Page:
GREEN BANK, W.Va. -- Earlier this week, WGN brought you the story of a small town in West Virginia filled with giant telescopes. Scientists from all over the world use them for astronomical research. Those highly sensitive telescopes require a quiet zone to operate. That means no WiFi and no cell phones.
You might think that would keep people away. Not so. It's actually having an opposite effect.
People are moving to Green Bank, West Virginia for their health. They claim electromagnetic fields you find everywhere these days are making them sick. So they are seeking refuge in Green Bank and they say it’s working.
They may come from all over, but this small group of strangers is now joined by two things: They say they are electromagnetic hypersensitive. And they all now escape the effects of it in Green Bank.
Sue Howard is a former resident of New York. She was seeking a safe place and found it in Green Bank.
"I'm married and I have two children. And one of the great hardships for me (was) I had to miss my daughter's graduation,” she says. “If every man woman and child carries a cell phone, how could I be there?"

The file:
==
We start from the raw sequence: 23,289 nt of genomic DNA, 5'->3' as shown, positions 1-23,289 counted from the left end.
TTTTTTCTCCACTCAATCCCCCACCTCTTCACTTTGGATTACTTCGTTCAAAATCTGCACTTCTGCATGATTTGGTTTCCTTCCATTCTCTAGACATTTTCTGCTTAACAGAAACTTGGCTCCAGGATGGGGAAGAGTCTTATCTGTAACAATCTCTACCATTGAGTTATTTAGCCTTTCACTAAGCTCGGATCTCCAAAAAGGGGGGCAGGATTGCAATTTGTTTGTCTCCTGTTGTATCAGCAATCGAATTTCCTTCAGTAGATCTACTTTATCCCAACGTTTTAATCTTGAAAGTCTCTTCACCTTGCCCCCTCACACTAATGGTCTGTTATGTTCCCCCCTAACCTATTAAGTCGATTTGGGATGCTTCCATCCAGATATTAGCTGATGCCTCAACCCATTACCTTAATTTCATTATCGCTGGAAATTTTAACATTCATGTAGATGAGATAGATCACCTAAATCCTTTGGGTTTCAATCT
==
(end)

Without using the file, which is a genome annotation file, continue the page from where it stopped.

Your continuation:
Kathryn Stauffer used to live in Illinois. "I miss family. I miss my life in Illinois,” she says. “I had a 30 year life in Illinois. It's hard to walk away from that."
That includes her boyfriend, a race car driver in Joliet who is now fighting cancer alone because Stauffer moved to the southeast from Ogle County.
The problems for all of them are microwaves, power lines, Wi-Fi and cell phones.
But there’s no threat of those in Green Bank because the telescopes built in in the '50's mandate no wifi for 10 miles around. It's the law.
So Stauffer bought a house in the woods. And Howard built her own cabin. There is no refrigeration because it’s a major aggravator for her condition. And she uses electricity for only two hours a day, the most she can stand.
"When you do finally figure out what it is, I could turn on my pain with the remote control and a TV," she says.
There are 80-plus possible symptoms including headaches, heart palpitations, rashes, and more. But the World Health Organization along with the rest of the medical community is not making a link between these more common signs and the electromagnetic waves we encounter in society every day. While the symptoms may be real and the syndrome exists, the cause is not medically defined.
Feeling alone and desperate, this group of "sensitives" is ecstatic to have found one another.
"That was my ‘A-ha Moment,’” Stauffer says. “When I found out there were other people like me … you can't imagine how validating that is."
The people that run the Green Bank Telescope or GBT also support the group and are pleased the technology is helping with their pain.
But the world is continuing to change, and they fear they will lose their sanctuary to the powerful world of ever-evolving technology.